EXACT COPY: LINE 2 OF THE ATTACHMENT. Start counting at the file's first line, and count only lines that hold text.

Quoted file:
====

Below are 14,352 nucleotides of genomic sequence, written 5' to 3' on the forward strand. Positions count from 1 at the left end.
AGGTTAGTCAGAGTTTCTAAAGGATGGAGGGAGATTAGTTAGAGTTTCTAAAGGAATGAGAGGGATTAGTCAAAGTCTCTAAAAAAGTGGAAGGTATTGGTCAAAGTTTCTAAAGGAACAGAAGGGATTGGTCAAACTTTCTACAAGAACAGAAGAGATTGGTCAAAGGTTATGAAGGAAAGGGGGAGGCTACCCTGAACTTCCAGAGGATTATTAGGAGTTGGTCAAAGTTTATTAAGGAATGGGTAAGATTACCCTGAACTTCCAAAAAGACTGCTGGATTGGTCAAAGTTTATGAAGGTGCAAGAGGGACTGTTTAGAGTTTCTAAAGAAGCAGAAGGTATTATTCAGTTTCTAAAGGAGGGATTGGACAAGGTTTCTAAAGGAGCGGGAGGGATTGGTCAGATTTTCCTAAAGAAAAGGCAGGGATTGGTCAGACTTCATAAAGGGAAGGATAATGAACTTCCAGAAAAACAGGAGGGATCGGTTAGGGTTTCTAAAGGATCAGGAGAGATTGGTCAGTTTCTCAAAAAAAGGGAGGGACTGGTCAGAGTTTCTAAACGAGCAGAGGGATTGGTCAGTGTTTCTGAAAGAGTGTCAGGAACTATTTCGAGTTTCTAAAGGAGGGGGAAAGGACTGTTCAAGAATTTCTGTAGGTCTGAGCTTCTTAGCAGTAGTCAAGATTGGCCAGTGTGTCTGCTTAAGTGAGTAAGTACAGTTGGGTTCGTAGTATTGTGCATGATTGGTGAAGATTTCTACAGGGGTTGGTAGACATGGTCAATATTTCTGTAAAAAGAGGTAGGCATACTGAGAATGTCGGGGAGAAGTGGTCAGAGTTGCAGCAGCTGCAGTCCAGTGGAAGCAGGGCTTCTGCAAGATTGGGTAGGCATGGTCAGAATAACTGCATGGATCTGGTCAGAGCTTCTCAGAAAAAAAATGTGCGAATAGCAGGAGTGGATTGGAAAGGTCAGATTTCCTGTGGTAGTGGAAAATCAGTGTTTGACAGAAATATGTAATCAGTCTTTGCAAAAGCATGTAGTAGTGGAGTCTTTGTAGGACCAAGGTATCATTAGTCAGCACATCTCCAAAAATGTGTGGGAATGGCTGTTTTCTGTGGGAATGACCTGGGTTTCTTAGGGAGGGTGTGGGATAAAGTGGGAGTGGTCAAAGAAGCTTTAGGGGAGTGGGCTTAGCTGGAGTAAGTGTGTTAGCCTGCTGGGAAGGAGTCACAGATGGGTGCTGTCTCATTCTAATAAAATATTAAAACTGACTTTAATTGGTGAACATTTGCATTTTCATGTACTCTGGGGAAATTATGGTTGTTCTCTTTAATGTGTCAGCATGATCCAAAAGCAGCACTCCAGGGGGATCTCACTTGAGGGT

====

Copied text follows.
AGGTTAGTCAGAGTTTCTAAAGGATGGAGGGAGATTAGTTAGAGTTTCTAAAGGAATGAGAGGGATTAGTCAAAGTCTCTAAAAAAGTGGAAGGTATTGGTCAAAGTTTCTAAAGGAACAGAAGGGATTGGTCAAACTTTCTACAAGAACAGAAGAGATTGGTCAAAGGTTATGAAGGAAAGGGGGAGGCTACCCTGAACTTCCAGAGGATTATTAGGAGTTGGTCAAAGTTTATTAAGGAATGGGTAAGATTACCCTGAACTTCCAAAAAGACTGCTGGATTGGTCAAAGTTTATGAAGGTGCAAGAGGGACTGTTTAGAGTTTCTAAAGAAGCAGAAGGTATTATTCAGTTTCTAAAGGAGGGATTGGACAAGGTTTCTAAAGGAGCGGGAGGGATTGGTCAGATTTTCCTAAAGAAAAGGCAGGGATTGGTCAGACTTCATAAAGGGAAGGATAATGAACTTCCAGAAAAACAGGAGGGATCGGTTAGGGTTTCTAAAGGATCAGGAGAGATTGGTCAGTTTCTCAAAAAAAGGGAGGGACTGGTCAGAGTTTCTAAACGAGCAGAGGGATTGGTCAGTGTTTCTGAAAGAGTGTCAGGAACTATTTCGAGTTTCTAAAGGAGGGGGAAAGGACTGTTCAAGAATTTCTGTAGGTCTGAGCTTCTTAGCAGTAGTCAAGATTGGCCAGTGTGTCTGCTTAAGTGAGTAAGTACAGTTGGGTTCGTAGTATTGTGCATGATTGGTGAAGATTTCTACAGGGGTTGGTAGACATGGTCAATATTTCTGTAAAAAGAGGTAGGCATACTGAGAATGTCGGGGAGAAGTGGTCAGAGTTGCAGCAGCTGCAGTCCAGTGGAAGCAGGGCTTCTGCAAGATTGGGTAGGCATGGTCAGAATAACTGCATGGATCTGGTCAGAGCTTCTCAGAAAAAAAATGTGCGAATAGCAGGAGTGGATTGGAAAGGTCAGATTTCCTGTGGTAGTGGAAAATCAGTGTTTGACAGAAATATGTAATCAGTCTTTGCAAAAGCATGTAGTAGTGGAGTCTTTGTAGGACCAAGGTATCATTAGTCAGCACATCTCCAAAAATGTGTGGGAATGGCTGTTTTCTGTGGGAATGACCTGGGTTTCTTAGGGAGGGTGTGGGATAAAGTGGGAGTGGTCAAAGAAGCTTTAGGGGAGTGGGCTTAGCTGGAGTAAGTGTGTTAGCCTGCTGGGAAGGAGTCACAGATGGGTGCTGTCTCATTCTAATAAAATATTAAAACTGACTTTAATTGGTGAACATTTGCATTTTCATGTACTCTGGGGAAATTATGGTTGTTCTCTTTAATGTGTCAGCATGATCCAAAAGCAGCACTCCAGGGGGATCTCACTTGAGGGT